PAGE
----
“First deliver on Kyoto targets”
Posted by NYCA Blogger on December 14, 2009
Rishi blogging from Copenhagen
Africans along with the LDCs were supported by the G77 as they moved to block negotiations. They demanded numbers from Annex 1 countries and two separate plenaries as the argue that efforts are underway to merge the two tracks.
The Pan African Press Release is posted below:
Pan-African Parliamentarians on Climate Change
African Parliamentarians express grave concern for about the climate negotiations and the attempts of the COP Presidency to kill the Kyoto Protocol. The two tracks must be kept and industrialized countries must first deliver on their Kyoto targets.
Copenhagen 14 December 2009
African Parliamentarians are very concerned by the recent attempts of the COP Presidency to merge the two negotiation tracks during the climate negotiations in Copenhagen. This would effectively kill the Kyoto Protocol and ruin the hopes for a fair and effective outcome from the Copenhagen meeting.
We are outraged with the lack of transparency and democracy in the process. The COP President is not taking African positions properly into account, says Honorable Awudu Mbaya Cyprian, Executive President of the Pan-African Parliamentarians on Climate Change.
Its better not to sign anything at Copenhagen, rather than signing the death warrant for African People. We also urge our Ministers and our leaders not to accept direct negotiations without consulting the negotiators, who have been working tirelessly ever since this process began says Hon. Awadu.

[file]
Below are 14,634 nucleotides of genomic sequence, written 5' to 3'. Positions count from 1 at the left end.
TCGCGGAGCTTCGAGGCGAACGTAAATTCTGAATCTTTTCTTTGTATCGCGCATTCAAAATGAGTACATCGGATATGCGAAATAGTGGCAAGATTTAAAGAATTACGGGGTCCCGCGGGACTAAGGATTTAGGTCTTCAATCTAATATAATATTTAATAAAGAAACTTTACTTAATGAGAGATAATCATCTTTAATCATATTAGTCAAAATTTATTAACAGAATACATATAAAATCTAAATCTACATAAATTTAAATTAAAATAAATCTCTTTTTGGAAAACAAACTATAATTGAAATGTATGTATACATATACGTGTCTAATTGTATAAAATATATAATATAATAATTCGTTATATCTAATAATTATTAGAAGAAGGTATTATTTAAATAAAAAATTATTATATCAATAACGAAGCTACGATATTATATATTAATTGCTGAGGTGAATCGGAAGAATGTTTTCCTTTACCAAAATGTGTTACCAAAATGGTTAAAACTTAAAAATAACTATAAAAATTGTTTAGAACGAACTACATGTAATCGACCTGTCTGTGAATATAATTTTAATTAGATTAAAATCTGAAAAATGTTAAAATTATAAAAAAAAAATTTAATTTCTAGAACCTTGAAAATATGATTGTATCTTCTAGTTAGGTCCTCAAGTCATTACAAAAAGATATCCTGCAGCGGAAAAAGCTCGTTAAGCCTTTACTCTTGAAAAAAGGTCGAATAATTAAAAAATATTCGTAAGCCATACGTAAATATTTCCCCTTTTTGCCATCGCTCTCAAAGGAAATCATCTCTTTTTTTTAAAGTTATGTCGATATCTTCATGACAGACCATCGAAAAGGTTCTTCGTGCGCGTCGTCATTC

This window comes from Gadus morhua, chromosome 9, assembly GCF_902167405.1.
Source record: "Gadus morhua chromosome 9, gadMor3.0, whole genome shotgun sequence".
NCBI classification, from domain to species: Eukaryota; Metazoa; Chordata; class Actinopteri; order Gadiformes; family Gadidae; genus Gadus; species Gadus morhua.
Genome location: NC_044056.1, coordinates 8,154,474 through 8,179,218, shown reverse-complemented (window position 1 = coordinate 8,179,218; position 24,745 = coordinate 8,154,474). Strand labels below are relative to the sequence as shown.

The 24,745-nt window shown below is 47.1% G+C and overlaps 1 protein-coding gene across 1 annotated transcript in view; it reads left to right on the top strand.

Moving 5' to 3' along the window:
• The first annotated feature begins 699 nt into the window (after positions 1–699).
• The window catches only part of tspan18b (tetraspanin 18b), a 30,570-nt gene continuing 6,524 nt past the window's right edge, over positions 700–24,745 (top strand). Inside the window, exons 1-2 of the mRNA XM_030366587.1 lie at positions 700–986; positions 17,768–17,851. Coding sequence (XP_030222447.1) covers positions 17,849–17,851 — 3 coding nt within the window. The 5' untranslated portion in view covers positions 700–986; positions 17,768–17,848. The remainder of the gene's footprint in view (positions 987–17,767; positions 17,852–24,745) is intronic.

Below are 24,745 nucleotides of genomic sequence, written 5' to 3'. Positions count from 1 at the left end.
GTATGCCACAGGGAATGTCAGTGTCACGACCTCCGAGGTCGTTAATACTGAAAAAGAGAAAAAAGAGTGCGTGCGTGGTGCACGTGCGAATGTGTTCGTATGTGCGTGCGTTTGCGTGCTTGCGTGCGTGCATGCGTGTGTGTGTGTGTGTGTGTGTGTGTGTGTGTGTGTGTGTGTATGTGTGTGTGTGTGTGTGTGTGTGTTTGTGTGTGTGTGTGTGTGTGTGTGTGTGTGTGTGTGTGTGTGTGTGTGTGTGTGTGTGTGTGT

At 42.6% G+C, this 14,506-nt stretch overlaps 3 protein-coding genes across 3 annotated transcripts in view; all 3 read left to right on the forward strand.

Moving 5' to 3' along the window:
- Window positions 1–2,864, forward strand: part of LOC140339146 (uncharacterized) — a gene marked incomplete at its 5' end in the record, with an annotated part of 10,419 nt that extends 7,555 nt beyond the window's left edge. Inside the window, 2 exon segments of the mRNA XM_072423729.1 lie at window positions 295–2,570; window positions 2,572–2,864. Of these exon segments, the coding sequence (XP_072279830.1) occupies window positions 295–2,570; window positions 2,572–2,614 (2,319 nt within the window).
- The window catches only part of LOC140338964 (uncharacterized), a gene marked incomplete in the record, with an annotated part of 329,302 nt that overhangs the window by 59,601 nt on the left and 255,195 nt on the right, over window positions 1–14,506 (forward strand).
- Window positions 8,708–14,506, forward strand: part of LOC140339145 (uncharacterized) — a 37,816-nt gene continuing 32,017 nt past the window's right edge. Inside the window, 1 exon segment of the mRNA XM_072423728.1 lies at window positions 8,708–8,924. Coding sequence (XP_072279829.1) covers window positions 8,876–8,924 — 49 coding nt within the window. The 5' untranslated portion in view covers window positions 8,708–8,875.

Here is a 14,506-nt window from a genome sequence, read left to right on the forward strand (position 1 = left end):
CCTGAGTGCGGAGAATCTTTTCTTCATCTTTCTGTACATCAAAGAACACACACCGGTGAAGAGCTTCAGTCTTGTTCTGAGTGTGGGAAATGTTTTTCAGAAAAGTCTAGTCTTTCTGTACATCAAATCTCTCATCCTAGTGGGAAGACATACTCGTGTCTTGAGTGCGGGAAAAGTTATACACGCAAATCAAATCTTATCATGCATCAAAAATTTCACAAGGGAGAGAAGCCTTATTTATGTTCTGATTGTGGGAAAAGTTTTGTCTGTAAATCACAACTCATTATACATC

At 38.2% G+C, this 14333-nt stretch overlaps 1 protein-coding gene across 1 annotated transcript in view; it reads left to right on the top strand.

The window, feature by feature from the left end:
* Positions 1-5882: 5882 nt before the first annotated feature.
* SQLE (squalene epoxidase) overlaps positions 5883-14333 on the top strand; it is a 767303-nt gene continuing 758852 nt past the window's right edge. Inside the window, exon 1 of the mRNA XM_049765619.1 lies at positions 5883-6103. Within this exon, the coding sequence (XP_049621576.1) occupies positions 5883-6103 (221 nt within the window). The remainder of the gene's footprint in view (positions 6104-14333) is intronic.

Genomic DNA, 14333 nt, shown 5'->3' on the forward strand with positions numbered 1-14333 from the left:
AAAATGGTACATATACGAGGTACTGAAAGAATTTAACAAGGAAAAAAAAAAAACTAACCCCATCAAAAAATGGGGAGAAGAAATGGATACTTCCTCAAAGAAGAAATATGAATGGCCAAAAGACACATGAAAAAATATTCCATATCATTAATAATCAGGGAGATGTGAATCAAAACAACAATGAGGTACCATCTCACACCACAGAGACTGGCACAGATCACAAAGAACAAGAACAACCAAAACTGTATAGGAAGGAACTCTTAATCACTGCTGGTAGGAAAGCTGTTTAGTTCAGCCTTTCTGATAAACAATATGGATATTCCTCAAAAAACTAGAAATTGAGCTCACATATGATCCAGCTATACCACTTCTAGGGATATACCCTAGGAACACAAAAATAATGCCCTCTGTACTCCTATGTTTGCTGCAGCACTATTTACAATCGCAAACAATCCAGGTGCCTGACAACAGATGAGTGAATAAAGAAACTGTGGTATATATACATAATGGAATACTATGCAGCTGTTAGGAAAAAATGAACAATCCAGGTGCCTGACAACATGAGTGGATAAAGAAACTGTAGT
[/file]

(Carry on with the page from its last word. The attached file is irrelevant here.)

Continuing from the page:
Parliamentarians from all over Africa is encouraging their negotiators and urge them to stay united. Africa must stand by the decision and keep on pushing for a two-track approach with two transparent and democratic
The death of the Kyoto Protocol is a crude death for Arica. We urge our leaders not to sign any deal that will results in death for Africa, says Honorable Awudu Mbaya Cyprian, President of the Pan-African Parliamentarians on Climate Change.
If there is no second commitment period for the Kyoto Protocol climate change impacts in Africa will surely increase rapidly with devastating results. These numbers must first be delivered before we can proceed on the outcome of the other negotiations.
The COP President must now act as the neutral secretariat to ensure transparency in all negotiations.
This effectively means without the numbers (targets and money) things aren’t moving any forward. The schedule for informals presupposes a convergence of tracks- completely unacceptable to Africans and LDCs in particular. This will probably be resolved as soon as amendments are made.
Look out for more updates!